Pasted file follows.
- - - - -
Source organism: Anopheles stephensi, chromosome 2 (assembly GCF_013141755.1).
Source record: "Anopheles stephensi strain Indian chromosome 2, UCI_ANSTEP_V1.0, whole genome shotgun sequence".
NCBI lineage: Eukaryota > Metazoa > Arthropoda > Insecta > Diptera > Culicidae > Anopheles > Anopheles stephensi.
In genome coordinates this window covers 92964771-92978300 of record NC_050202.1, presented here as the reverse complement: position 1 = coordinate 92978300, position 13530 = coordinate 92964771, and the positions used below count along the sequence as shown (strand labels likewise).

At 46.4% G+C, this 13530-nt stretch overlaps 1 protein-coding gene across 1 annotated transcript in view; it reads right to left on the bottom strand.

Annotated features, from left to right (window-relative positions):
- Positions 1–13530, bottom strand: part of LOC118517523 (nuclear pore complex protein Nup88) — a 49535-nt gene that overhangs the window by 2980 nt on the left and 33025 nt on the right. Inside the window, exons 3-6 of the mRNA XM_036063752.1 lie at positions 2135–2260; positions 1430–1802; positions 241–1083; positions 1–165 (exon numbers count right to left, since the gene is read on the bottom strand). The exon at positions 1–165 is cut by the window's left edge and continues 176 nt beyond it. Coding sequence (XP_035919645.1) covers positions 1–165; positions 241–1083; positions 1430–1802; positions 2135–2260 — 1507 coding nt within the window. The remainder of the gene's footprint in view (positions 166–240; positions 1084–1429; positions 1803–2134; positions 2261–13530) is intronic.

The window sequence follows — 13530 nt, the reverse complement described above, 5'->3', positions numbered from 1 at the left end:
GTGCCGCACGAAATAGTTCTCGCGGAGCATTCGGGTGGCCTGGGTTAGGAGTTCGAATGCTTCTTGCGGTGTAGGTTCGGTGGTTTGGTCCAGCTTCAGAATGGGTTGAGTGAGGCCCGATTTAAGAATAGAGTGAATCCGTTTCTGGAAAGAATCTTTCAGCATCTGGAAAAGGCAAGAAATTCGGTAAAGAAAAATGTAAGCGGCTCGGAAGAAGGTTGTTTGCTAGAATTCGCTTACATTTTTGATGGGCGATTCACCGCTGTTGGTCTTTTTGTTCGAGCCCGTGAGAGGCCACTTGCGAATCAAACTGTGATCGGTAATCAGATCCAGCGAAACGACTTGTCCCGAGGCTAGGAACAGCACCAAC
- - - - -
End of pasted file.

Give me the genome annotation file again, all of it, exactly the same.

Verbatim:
Source organism: Anopheles stephensi, chromosome 2 (assembly GCF_013141755.1).
Source record: "Anopheles stephensi strain Indian chromosome 2, UCI_ANSTEP_V1.0, whole genome shotgun sequence".
NCBI lineage: Eukaryota > Metazoa > Arthropoda > Insecta > Diptera > Culicidae > Anopheles > Anopheles stephensi.
In genome coordinates this window covers 92964771-92978300 of record NC_050202.1, presented here as the reverse complement: position 1 = coordinate 92978300, position 13530 = coordinate 92964771, and the positions used below count along the sequence as shown (strand labels likewise).

At 46.4% G+C, this 13530-nt stretch overlaps 1 protein-coding gene across 1 annotated transcript in view; it reads right to left on the bottom strand.

Annotated features, from left to right (window-relative positions):
- Positions 1–13530, bottom strand: part of LOC118517523 (nuclear pore complex protein Nup88) — a 49535-nt gene that overhangs the window by 2980 nt on the left and 33025 nt on the right. Inside the window, exons 3-6 of the mRNA XM_036063752.1 lie at positions 2135–2260; positions 1430–1802; positions 241–1083; positions 1–165 (exon numbers count right to left, since the gene is read on the bottom strand). The exon at positions 1–165 is cut by the window's left edge and continues 176 nt beyond it. Coding sequence (XP_035919645.1) covers positions 1–165; positions 241–1083; positions 1430–1802; positions 2135–2260 — 1507 coding nt within the window. The remainder of the gene's footprint in view (positions 166–240; positions 1084–1429; positions 1803–2134; positions 2261–13530) is intronic.

The window sequence follows — 13530 nt, the reverse complement described above, 5'->3', positions numbered from 1 at the left end:
GTGCCGCACGAAATAGTTCTCGCGGAGCATTCGGGTGGCCTGGGTTAGGAGTTCGAATGCTTCTTGCGGTGTAGGTTCGGTGGTTTGGTCCAGCTTCAGAATGGGTTGAGTGAGGCCCGATTTAAGAATAGAGTGAATCCGTTTCTGGAAAGAATCTTTCAGCATCTGGAAAAGGCAAGAAATTCGGTAAAGAAAAATGTAAGCGGCTCGGAAGAAGGTTGTTTGCTAGAATTCGCTTACATTTTTGATGGGCGATTCACCGCTGTTGGTCTTTTTGTTCGAGCCCGTGAGAGGCCACTTGCGAATCAAACTGTGATCGGTAATCAGATCCAGCGAAACGACTTGTCCCGAGGCTAGGAACAGCACCAAC